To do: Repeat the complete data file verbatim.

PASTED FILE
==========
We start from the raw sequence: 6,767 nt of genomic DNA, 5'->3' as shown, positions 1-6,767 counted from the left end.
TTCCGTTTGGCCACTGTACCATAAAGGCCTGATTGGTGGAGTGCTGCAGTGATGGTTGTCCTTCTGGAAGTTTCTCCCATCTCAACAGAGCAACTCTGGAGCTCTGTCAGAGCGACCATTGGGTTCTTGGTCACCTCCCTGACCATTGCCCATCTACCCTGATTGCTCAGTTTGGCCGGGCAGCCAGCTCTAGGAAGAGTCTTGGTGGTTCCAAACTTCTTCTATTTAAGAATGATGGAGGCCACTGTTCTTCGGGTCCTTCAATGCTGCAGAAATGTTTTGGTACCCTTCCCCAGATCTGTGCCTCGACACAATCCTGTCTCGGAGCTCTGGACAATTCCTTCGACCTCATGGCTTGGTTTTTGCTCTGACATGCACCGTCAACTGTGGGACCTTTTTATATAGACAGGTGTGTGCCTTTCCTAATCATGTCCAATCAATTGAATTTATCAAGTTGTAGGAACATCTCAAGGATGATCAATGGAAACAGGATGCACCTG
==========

We start from the raw sequence: 6,767 nt of genomic DNA, 5'->3' as shown, positions 1-6,767 counted from the left end.
TTCCGTTTGGCCACTGTACCATAAAGGCCTGATTGGTGGAGTGCTGCAGTGATGGTTGTCCTTCTGGAAGTTTCTCCCATCTCAACAGAGCAACTCTGGAGCTCTGTCAGAGCGACCATTGGGTTCTTGGTCACCTCCCTGACCATTGCCCATCTACCCTGATTGCTCAGTTTGGCCGGGCAGCCAGCTCTAGGAAGAGTCTTGGTGGTTCCAAACTTCTTCTATTTAAGAATGATGGAGGCCACTGTTCTTCGGGTCCTTCAATGCTGCAGAAATGTTTTGGTACCCTTCCCCAGATCTGTGCCTCGACACAATCCTGTCTCGGAGCTCTGGACAATTCCTTCGACCTCATGGCTTGGTTTTTGCTCTGACATGCACCGTCAACTGTGGGACCTTTTTATATAGACAGGTGTGTGCCTTTCCTAATCATGTCCAATCAATTGAATTTATCAAGTTGTAGGAACATCTCAAGGATGATCAATGGAAACAGGATGCACCTG